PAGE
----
Wyclef Jean is a Haitian musician whose band, the Fugees, hit it big in the mid-1990s with ‘The Score.’
With a distinctive lilt to his voice, Wyclef Jean fit perfectly into the makeup of the Fugees, the group with which he would find international fame in the 1990s, and whose signature sound blended rugged rhymes and sweet songs. Later a solo artist, Wyclef’s life has at times been dominated by politics – there was an abortive attempt to run for president of Haiti in 2010, and subsequent controversy surrounding a charity he established. With his eyes on other things, he hasn’t released a solo album since 2009, but has kept his hand in with occasional guest appearances.
An Immigrant’s Tale: From Haiti to Brooklyn
Wyclef Jean was born Nel Ust Wyclef Jean on October 17, 1969, in the small town of Croix-des-Bouquets, just outside of Port-au-Prince, Haiti. Jean was one of four children — three sons and a daughter — born to pastor Gesner Jean and his wife, Yolanda.
When Wyclef was nine years old, his family moved to the Coney Island area of Brooklyn, New York. “When I got to America,” Jean later told Ebony magazine, “I was expecting to see money falling from the sky.” But the Marlboro housing projects, where Jean and his family lived, didn’t live up to Jean’s expectations. Nevertheless, the opportunities available in America were plentiful compared to those in Haiti.
Wyclef, who spoke only Haitian French when he entered the States, quickly learned English from listening to rap music. Music soon became one of Wyclef’s chief interests; his mother sensed his talent early, and gave him a guitar as a gift in the hope of keeping him away from the local gang activity. The first song he learned to play was Steve Martin’s humorous spoof, “King Tut.”
The Haitian Hip Hopper
In his early teens, Jean and his family moved to Newark, New Jersey, so that Gesner Jean could assume a post at the city’s Good Shepherd Church of the Nazarene. At Newark’s Vailsburg High School, Wyclef stayed focused on his passion for music. He majored in jazz, studied the music business and learned to play more than 15 instruments.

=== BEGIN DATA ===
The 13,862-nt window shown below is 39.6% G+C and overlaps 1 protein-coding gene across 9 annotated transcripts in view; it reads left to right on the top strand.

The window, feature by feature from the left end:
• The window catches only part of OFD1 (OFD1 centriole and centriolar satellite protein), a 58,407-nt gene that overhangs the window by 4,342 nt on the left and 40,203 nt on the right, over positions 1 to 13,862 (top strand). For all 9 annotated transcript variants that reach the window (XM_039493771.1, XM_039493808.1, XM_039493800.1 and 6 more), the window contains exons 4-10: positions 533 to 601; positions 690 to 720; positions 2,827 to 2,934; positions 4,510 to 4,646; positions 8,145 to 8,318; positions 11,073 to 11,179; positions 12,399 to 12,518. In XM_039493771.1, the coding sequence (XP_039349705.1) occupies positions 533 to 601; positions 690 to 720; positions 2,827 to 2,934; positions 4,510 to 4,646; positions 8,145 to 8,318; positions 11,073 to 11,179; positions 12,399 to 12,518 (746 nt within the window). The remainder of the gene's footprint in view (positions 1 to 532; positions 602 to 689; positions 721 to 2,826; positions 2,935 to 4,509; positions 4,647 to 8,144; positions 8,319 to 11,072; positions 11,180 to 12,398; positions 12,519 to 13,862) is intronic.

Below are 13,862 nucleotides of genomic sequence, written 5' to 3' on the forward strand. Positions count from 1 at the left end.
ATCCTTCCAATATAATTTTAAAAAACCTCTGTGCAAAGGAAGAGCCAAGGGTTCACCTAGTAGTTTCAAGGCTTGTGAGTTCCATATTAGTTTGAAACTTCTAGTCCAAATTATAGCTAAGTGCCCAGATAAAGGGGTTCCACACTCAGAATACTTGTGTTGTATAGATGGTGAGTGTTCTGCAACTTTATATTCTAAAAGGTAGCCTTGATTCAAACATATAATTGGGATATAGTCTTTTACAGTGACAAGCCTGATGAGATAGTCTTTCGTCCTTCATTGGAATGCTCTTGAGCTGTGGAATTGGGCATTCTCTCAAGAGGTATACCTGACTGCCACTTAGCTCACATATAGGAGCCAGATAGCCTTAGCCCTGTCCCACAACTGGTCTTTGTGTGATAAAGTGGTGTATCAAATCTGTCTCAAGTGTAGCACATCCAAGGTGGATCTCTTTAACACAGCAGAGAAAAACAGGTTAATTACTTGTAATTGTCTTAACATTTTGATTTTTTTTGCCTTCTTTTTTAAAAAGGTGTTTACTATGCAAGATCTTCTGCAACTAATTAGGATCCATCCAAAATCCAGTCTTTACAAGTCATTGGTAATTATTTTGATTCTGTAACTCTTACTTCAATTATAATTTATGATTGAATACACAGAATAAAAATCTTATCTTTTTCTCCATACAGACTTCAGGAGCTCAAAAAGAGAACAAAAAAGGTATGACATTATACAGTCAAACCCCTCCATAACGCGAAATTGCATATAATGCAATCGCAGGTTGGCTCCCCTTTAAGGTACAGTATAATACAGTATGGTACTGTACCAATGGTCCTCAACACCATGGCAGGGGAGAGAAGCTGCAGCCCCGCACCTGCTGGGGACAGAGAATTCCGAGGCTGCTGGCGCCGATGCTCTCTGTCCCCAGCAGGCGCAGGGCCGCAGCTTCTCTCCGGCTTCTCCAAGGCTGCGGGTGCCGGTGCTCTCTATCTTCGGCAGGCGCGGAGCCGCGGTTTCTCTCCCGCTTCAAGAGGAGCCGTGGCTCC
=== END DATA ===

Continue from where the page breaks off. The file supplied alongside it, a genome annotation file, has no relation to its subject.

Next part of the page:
Along with his cousin, Prakazrel “Pras” Michel, and friend Lauryn Hill, Jean also started experimenting with hip hop. In order to afford studio time to record their original compositions, Jean worked at a local McDonald’s.
Jean’s talent came to the attention of music executives and, while he was still a minor, he was offered a recording contract. But the deal fell through, because Jean’s father refused to condone his musical tastes. “When I’d come back from the studio, I’d get a whipping from my dad, ’cause I was playing devil’s music,” Jean later told Rolling Stone magazine.
The Formation of The Fugees
Instead, Jean and Michel played for Vailsburg High School’s swing choir and formed a rap group called Exact Change, which rapped their positive message in six languages. Changing their name to Tranzlator Crew, they were signed to Columbia Records in 1992. After a legal dispute with another band named Translator, the group renamed themselves the Fugees, a shortened version of the word “refugees.” Their debut album, Blunted on Reality (1994) had been in label limbo since 1992 and failed to capture the public’s imagination. The label’s decision to bring in the producer Salaam Remi to remix the singles “Nappy Heads” and “Vocab” was a masterstroke. He smoothed out their rugged sound and set the template for their breakthrough follow-up album. “The Fugees didn’t have any hit records and I was able to jump start them and give them the spark,” Remi later recalled. “And then their own artistry and talent was able to take it further.”
‘The Score’ Reaches International Success
It was their second and final album, The Score (1996), which catapulted the Fugees to international success. The Score was certified six times platinum in the United States, with worldwide sales totalling 17 million. The single “Killing Me Softly,” a remake of Roberta Flack’s 1970s hit, stayed at the top of the R&B singles chart for seven months, while “Fu-Gee-La” and “Ready or Not” were also hits. Critics were very kind to a group whose debut they had mostly ignored. Spin gave the album 9 out of 10 and raved that “organic interaction is the hallmark of this album.” Two Grammy wins followed in 1997.
The Fugees continued recording together, but they also began to work on solo projects. The group would never record another album, touring the world but eventually splitting due to personal issues.